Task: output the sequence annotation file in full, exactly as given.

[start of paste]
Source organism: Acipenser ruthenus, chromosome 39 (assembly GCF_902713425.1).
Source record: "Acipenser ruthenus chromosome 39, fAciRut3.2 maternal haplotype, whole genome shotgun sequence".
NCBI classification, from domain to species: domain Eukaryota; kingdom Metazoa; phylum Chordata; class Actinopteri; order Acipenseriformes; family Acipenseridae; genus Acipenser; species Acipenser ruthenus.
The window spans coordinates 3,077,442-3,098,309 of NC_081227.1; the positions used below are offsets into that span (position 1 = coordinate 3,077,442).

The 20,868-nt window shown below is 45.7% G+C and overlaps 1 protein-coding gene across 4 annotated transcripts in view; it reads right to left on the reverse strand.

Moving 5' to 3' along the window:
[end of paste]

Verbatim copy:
Source organism: Acipenser ruthenus, chromosome 39 (assembly GCF_902713425.1).
Source record: "Acipenser ruthenus chromosome 39, fAciRut3.2 maternal haplotype, whole genome shotgun sequence".
NCBI classification, from domain to species: domain Eukaryota; kingdom Metazoa; phylum Chordata; class Actinopteri; order Acipenseriformes; family Acipenseridae; genus Acipenser; species Acipenser ruthenus.
The window spans coordinates 3,077,442-3,098,309 of NC_081227.1; the positions used below are offsets into that span (position 1 = coordinate 3,077,442).

The 20,868-nt window shown below is 45.7% G+C and overlaps 1 protein-coding gene across 4 annotated transcripts in view; it reads right to left on the reverse strand.

Moving 5' to 3' along the window: